“On the doctor side, it’s a little bit of a paradox that we start to export to Germany, to France, to Holland, but we cannot sell in Denmark because the Danish doctors are still skeptical,” Hans Henrik Kampmann adds.

It’s an issue seen across many European countries. The UK, for instance, legalized medical cannabis in late 2018 – and has been one of the biggest exporters of the medications in the world – but most patients in the country are still unable to access the cannabis-based drugs through the National Health Service. Some in Denmark, though, are optimistic that, as the Development Scheme progresses, Danish patients will become a higher priority.

“The Danish scheme created some strong and solid conditions for the producers, but has somewhat forgotten the patients, which I think is very unfortunate,” Jeppe Krog Rasmussen continues. “We very much hope that these issues can be addressed in the new evaluation of the scheme, which will soon be judged[…] so that Danish patients can have real access to quality-assured treatment with medical cannabis without having to self-medicate themselves with something they do not really know what contains.”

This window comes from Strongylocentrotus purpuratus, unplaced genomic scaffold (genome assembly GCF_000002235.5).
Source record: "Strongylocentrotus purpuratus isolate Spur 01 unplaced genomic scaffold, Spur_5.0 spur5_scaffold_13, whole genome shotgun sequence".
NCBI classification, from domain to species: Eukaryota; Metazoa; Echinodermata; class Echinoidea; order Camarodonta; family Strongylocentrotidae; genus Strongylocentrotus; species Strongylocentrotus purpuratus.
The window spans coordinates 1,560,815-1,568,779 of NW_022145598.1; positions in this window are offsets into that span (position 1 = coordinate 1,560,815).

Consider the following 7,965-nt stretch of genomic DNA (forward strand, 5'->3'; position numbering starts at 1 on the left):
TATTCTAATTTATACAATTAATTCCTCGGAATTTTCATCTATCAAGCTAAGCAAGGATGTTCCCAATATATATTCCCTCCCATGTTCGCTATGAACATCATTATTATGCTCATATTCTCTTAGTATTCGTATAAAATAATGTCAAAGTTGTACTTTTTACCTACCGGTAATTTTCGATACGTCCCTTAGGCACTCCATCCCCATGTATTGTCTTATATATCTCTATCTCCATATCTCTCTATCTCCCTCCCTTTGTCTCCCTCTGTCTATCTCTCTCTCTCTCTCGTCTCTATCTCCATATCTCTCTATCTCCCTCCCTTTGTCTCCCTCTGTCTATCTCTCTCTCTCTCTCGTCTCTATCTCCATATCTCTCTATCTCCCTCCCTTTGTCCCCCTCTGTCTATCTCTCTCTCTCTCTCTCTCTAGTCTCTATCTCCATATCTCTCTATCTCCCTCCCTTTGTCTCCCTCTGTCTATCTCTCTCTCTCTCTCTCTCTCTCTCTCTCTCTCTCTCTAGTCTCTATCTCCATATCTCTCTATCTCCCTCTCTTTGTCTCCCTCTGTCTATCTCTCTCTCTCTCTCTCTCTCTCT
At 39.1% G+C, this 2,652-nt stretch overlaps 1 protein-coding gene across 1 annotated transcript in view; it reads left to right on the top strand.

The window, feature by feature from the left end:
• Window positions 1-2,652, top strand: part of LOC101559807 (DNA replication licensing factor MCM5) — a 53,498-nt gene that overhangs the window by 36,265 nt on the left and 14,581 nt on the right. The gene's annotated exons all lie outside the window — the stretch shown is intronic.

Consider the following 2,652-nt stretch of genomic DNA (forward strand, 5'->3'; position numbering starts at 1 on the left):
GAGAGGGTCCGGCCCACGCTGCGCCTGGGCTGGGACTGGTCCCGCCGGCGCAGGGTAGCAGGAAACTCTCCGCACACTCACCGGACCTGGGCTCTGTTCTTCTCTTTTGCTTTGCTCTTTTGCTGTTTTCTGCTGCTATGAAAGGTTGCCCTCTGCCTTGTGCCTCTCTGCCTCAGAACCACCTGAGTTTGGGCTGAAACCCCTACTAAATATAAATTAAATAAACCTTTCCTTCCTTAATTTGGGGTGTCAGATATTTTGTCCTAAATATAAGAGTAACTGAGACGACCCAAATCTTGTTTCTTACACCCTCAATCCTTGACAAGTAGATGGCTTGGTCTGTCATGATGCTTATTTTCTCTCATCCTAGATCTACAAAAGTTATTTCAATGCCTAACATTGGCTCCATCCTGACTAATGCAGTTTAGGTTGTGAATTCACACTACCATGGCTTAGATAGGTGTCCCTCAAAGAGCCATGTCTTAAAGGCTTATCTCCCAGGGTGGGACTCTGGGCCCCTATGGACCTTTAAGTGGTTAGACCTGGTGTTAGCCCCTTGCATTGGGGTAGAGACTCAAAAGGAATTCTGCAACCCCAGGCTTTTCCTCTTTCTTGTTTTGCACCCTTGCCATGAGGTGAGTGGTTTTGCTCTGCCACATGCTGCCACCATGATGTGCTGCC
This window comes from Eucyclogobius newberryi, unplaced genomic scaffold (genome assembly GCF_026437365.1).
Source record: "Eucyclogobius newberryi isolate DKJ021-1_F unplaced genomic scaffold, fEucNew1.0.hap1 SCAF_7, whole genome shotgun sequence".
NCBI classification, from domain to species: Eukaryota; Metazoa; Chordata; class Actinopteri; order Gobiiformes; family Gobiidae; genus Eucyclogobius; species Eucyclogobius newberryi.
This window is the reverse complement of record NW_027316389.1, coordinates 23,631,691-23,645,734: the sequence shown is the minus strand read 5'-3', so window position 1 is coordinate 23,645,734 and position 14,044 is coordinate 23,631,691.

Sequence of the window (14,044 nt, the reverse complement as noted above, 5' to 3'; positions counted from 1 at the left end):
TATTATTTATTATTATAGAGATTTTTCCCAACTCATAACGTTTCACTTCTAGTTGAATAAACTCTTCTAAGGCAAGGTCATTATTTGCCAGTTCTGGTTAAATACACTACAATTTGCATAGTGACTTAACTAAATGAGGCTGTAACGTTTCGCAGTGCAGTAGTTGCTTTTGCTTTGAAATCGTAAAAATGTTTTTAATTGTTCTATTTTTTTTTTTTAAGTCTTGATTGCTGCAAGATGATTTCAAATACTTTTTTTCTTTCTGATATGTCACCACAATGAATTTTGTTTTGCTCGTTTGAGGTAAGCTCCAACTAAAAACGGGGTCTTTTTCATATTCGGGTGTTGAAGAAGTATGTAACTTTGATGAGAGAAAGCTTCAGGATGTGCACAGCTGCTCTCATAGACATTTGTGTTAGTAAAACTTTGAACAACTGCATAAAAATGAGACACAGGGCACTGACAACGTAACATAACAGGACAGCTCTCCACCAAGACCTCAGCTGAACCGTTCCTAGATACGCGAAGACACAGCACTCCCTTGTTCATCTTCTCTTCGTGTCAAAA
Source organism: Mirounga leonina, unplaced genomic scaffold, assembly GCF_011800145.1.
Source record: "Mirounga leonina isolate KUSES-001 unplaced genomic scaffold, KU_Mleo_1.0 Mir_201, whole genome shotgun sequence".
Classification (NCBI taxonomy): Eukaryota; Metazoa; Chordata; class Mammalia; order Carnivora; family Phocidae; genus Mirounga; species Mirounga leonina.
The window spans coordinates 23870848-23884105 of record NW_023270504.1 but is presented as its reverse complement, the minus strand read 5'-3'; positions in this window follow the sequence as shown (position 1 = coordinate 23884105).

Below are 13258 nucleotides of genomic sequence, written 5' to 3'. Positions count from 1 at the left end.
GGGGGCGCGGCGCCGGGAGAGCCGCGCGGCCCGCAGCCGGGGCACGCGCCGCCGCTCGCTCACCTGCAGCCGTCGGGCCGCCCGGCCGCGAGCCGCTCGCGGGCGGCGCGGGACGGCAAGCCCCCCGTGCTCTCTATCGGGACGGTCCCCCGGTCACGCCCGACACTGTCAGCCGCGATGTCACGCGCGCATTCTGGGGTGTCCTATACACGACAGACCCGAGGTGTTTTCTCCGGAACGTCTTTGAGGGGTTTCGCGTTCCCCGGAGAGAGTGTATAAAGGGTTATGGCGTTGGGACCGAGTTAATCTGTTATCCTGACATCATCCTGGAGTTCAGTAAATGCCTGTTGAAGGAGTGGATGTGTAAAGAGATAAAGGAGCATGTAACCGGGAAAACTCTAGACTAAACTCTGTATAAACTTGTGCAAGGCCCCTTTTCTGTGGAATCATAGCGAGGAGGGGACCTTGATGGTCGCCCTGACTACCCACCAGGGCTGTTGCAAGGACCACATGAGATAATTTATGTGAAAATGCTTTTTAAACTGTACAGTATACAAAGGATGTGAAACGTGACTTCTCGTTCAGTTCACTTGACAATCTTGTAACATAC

Denmark’s Development Scheme is due to close at the end of this year, though the country’s minister of health, Magnus Heunicke, has indicated that the program could be extended into 2022 and beyond. If given this advance, the pressure will be on to better serve Danish patients. Fortunately, with over 40 of its own licensed medical cannabis companies and a strong focus on supportive cannabis research, Denmark is in the right place to do just that.

Leo Bear-McGuinness

Science Writer & Editor

Leo joined Analytical Cannabis in 2019. From research to regulations and analysis to agriculture, his writing covers all the need-to-know news for the cannabis industry. He holds a Bachelor's in Biology from Newcastle University and a Master's in Science Communication from the University of Edinburgh.